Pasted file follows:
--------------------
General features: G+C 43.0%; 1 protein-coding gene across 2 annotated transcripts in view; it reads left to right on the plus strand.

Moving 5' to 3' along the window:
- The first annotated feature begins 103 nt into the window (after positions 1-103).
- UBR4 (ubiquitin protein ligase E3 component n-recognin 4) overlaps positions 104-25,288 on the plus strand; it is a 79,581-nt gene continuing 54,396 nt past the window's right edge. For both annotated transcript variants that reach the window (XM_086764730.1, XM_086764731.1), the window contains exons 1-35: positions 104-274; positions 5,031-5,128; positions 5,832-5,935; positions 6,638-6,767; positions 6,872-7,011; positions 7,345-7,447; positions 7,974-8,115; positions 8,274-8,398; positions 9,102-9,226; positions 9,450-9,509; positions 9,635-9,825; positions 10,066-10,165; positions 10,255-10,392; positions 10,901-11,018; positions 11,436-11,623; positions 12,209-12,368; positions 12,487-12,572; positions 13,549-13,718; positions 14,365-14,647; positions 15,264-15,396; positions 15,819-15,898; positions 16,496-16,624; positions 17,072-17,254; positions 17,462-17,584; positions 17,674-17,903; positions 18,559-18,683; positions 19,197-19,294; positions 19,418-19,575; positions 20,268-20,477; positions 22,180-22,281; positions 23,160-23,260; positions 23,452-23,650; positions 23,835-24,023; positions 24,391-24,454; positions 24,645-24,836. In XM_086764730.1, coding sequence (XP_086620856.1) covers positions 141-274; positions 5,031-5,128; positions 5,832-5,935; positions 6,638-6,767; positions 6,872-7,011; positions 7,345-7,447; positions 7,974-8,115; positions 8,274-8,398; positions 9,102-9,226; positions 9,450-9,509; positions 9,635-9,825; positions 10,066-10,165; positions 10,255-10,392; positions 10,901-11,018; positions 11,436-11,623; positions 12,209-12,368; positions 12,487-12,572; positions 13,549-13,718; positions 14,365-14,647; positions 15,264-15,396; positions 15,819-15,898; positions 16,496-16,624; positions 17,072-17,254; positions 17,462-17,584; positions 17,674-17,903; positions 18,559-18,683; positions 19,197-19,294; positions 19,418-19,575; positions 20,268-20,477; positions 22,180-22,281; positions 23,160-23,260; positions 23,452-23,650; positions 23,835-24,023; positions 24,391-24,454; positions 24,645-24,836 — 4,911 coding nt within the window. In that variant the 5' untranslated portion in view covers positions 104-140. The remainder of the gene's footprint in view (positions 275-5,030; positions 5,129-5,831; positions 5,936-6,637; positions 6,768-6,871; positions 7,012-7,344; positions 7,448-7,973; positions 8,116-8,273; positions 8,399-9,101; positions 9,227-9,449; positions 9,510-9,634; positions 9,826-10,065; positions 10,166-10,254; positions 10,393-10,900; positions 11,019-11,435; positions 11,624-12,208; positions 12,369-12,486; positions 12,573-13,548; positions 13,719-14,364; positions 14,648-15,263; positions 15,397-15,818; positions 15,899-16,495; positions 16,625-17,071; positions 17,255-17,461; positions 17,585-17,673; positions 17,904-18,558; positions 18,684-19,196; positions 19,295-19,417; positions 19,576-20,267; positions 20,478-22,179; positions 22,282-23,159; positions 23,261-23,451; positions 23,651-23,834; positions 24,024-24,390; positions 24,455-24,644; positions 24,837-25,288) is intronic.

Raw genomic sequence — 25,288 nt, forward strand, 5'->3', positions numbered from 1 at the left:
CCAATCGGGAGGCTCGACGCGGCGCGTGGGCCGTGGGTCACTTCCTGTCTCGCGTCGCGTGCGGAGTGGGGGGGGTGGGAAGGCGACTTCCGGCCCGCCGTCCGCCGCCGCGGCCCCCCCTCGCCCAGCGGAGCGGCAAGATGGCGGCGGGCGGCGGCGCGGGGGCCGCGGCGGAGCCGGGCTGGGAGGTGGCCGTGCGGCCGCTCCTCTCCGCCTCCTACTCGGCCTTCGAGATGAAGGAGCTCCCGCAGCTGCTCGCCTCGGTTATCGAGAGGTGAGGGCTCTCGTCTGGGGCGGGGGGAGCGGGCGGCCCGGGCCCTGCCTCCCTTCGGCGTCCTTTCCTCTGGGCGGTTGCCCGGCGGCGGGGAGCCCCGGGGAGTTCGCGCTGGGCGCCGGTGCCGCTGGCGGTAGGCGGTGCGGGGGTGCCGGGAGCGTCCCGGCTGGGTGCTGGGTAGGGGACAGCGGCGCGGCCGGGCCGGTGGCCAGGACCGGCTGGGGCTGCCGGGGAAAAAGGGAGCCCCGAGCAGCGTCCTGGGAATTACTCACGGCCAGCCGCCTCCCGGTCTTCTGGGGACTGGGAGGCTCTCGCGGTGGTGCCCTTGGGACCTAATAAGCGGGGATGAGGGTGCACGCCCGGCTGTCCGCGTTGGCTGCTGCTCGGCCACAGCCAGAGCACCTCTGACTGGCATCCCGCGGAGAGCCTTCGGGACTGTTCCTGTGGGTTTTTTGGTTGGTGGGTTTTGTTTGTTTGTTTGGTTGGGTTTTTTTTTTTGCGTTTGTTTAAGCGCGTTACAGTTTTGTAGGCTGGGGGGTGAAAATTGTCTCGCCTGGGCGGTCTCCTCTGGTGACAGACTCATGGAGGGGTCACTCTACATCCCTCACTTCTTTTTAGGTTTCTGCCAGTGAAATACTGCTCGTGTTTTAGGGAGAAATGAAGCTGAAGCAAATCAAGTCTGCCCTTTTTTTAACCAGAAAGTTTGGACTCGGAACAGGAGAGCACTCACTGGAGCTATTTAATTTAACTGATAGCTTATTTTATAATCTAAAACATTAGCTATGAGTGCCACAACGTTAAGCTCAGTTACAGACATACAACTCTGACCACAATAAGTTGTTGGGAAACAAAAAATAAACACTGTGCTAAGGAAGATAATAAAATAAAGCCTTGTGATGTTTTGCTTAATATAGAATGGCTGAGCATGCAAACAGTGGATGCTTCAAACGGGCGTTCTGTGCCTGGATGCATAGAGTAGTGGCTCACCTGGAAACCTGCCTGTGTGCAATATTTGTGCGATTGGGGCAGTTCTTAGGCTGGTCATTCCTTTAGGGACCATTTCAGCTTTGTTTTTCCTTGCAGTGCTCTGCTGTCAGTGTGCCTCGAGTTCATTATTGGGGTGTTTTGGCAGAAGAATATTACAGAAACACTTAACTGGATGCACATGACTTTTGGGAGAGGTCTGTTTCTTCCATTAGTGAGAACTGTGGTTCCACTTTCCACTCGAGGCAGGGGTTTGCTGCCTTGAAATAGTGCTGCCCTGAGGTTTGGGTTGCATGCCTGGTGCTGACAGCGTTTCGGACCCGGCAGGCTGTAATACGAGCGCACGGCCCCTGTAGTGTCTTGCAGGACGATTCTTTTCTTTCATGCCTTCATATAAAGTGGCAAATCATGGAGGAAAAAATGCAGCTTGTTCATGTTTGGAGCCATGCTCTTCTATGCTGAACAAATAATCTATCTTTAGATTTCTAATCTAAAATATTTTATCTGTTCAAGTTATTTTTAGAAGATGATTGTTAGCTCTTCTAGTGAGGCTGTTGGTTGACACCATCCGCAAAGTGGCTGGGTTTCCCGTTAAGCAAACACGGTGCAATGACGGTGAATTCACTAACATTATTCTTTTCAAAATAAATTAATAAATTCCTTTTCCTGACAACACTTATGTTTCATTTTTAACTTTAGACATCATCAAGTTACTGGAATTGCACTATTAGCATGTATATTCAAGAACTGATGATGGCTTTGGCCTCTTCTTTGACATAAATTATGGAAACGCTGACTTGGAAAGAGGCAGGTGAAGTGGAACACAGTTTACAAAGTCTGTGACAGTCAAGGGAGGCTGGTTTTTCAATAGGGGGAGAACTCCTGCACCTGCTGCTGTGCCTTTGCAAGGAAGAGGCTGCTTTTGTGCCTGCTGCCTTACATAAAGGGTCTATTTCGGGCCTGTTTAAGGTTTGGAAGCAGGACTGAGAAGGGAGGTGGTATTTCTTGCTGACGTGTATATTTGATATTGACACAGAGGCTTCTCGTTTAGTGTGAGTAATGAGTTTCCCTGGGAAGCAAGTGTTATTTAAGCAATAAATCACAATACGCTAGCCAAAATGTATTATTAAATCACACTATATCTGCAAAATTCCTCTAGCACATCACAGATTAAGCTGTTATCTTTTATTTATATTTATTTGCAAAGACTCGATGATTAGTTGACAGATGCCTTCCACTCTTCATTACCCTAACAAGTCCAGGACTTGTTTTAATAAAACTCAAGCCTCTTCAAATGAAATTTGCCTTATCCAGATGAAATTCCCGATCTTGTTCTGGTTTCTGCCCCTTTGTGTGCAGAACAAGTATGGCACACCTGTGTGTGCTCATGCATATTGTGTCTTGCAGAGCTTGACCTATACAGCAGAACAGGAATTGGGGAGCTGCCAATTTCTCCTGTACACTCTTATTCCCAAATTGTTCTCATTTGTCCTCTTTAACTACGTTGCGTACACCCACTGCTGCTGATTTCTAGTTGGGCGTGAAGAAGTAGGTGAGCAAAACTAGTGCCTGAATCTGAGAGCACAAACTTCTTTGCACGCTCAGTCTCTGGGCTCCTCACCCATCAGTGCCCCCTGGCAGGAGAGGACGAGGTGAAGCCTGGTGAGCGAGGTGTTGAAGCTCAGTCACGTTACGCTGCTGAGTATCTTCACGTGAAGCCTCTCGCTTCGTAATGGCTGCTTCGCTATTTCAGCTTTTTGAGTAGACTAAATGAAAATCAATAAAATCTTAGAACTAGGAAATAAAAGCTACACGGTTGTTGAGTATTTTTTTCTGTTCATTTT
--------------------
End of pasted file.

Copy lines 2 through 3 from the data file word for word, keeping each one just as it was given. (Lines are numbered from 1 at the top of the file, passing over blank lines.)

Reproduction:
Moving 5' to 3' along the window:
- The first annotated feature begins 103 nt into the window (after positions 1-103).